The distance competition appears to have been fairly simple. Each athlete would have a chance to roll their stone down the kahuamaika (course), and whoever rolled theirs farther took the victory. However, there is some confusion here due to scant information. The leading issue stems from a seemingly blatant unfairness in the sport. Many sources suggest that the first athlete’s stone was typically not removed from the track after their throw, which would create an obvious disadvantage for the second player. Even if they were to roll their stone with much more precision and speed than their opponent had, it would likely be stopped if it were to strike the other’s resting stone. This inherent imbalance could perhaps be explained by the existence of some sort of random method to determine who would go first (some ancient Hawaiian equivalent to flipping a coin), though none of the records of the sport indicate such a practice. It could also be the case that the second competitor accepted the obstacle as an understood challenge, hoping to outperform the opponent despite the setback and perhaps secure a more honorable victory. (This kind of prideful attitude can be clearly seen in the traditional Hawaiian boxing sport mokomoko, in which the athletes would willingly receive many of their opponent’s blows.) A simple solution would be that the first athlete’s stone was removed and its resting spot on the course marked, but there is no indication that this happened.
Some sources reference another competitive variant of the game in which the opponents tried to break each other’s stones. It is typically assumed that the athletes bowled toward each other – however, it may be the case this was merely a mechanic of the variant discussed above. That is, if the first athlete were to leave their maika sitting on the course, the second athlete would have had a chance to break it, perhaps as an alternate or sole winning condition. This explanation would clear up several issues. First, it would resolve the otherwise blatant imbalance between the first and second athlete’s chances to win. Second, it would help explain the non-standardization of maika stones. For competitions in which the goal was to break the opponent’s stone, it would make sense that these athletes would experiment with the material, size, and shape of their stones to find a sturdy and destructive combination. However, without confirmation from eyewitness accounts, none of this can be verified – it is mostly speculation.
To play ulu maika today, you’ll need a set of brightly-colored tent pegs and two thick, disc-shaped stones. If you’re having trouble finding the right size and weight, some bocce balls would make a good substitute.
In a grassy field, plant pairs of tent pegs 2 to 3 feet apart from each other, making a straight path for the stone or bocce ball to travel through. The more tent pegs you put down to lengthen the path, the harder the game will be!
Two players each take a stone or bocce ball and stand at least 10 feet back from the first set of tent pegs. Flip a coin to see who goes first. The goal is to roll the stone or ball as far as possible while passing between all of the tent pegs. If a player rolls their ball outside of the tent pegs, give them a second chance (or a few chances, depending on the age group). If both players successfully roll through the path of pegs, whoever’s ball rolled the farthest wins!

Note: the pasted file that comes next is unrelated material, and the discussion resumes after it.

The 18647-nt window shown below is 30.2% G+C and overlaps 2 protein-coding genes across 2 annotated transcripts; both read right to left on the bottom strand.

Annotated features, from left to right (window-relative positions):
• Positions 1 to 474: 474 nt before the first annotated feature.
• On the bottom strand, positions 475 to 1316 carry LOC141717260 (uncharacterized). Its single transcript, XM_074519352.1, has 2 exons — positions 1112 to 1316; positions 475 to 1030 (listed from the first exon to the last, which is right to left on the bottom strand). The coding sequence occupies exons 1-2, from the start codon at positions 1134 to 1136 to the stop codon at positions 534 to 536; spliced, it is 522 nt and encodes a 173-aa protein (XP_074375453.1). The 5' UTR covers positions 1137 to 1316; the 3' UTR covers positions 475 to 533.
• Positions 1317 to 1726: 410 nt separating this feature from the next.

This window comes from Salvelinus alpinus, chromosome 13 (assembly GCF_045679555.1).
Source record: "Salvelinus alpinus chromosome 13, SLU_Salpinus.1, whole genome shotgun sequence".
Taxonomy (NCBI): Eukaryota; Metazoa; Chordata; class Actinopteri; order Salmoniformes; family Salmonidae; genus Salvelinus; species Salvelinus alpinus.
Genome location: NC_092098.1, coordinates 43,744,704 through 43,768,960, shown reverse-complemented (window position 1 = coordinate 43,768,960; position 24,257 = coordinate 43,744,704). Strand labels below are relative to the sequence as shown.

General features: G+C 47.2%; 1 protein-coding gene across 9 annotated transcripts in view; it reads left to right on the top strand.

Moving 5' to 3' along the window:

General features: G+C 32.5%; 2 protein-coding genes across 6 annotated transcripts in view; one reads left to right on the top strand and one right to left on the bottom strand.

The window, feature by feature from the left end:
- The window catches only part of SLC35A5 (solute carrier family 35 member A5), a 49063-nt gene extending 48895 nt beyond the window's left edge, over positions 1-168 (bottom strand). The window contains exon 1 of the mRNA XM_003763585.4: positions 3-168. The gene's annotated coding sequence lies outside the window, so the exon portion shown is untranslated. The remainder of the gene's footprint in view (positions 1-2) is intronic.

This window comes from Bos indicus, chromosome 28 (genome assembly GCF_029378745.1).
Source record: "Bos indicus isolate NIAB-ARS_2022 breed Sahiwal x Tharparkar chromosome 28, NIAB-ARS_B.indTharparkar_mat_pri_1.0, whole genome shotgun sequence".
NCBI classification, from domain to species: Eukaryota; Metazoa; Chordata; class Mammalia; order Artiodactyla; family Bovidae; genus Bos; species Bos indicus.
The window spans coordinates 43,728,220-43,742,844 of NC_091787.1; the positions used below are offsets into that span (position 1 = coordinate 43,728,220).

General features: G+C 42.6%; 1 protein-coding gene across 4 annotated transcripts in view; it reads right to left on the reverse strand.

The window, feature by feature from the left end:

Ulu Maika Disks
The maika disks were fairly small, typically carved to be around 1 to 2 inches thick and 3 to 4 inches in diameter, though they could sometimes reach up to 6 inches. The middle of the disk was slightly thicker, giving it somewhat of a bulbous look, and the edges were carved flat like a wheel. Maika could be carved from many different kinds of stone, such as lava rock or sandstone. Early in the sport’s history, a half-ripe breadfruit, hard and spherical, was used instead of these more specialized stone disks. Likely because of this, a few early maika stones were also carved spherically, though the vast majority of those discovered in modern times are disc-shaped.
The kahuamaika, the course on which the maika were rolled, is not covered in detail in any firsthand accounts of the sport. It was presumably made of packed dirt, as this would aid the rolling of the disk more than any other commonly available material. The edges of the course were marked by cord, which would suggest that it was important to determine whether a stone was out-of-bounds. As stones rolling out of the kahuamaika boundaries seems to not have been commonplace, it is fair to assume the course was fairly wide, though specific measurements aren’t recorded.
Several firsthand accounts of ulu maika reference stakes that were planted on the course, through which the maika stones had to be rolled. Modern interpretations of these accounts often give these stakes a more central role than they probably played in this ancient sport.* Comparing accounts of ulu maika and pahee, a kind of spear-throwing game played on the exact same course, it appears that these stakes were simply course markers planted at the edges of the kahuamaika. In both sports, it was likely the case that passing the object (the stone or the spear) between the stakes was simply a requirement, not the goal of the sport. Were the goal simply to pass the object between the stakes, we would expect firsthand accounts of ulu maika and pahee to mention a great number of consecutive draws until one of the athletes made a substantial mistake. In reality, these stakes likely were likely used to keep the cord taut along the edges of the course, and perhaps to make the edges of the course more visible in the distance.
*These interpretations can be easily seen in the modern rendition of ulu maika, in which the goal is to simply pass a stone disk between two poles set a short distance away.
Malo, D. (1903). Hawaiian antiquities (Moolelo Hawaii). Palala Press.
Cisco, D. (1999). Hawai’i sports: history, facts, and statistics. University of Hawaii Press.
Bryan, W. A. (1915). Natural history of Hawaii, being an account of the Hawaiian people, the geology and geography of the islands, and the native and introduced plants and animals of the group. The Hawaiian gazette Co.
Kent, H. W. (1986). Treasury of Hawaiian words in one hundred and one categories. Masonic Public Library of Hawaii.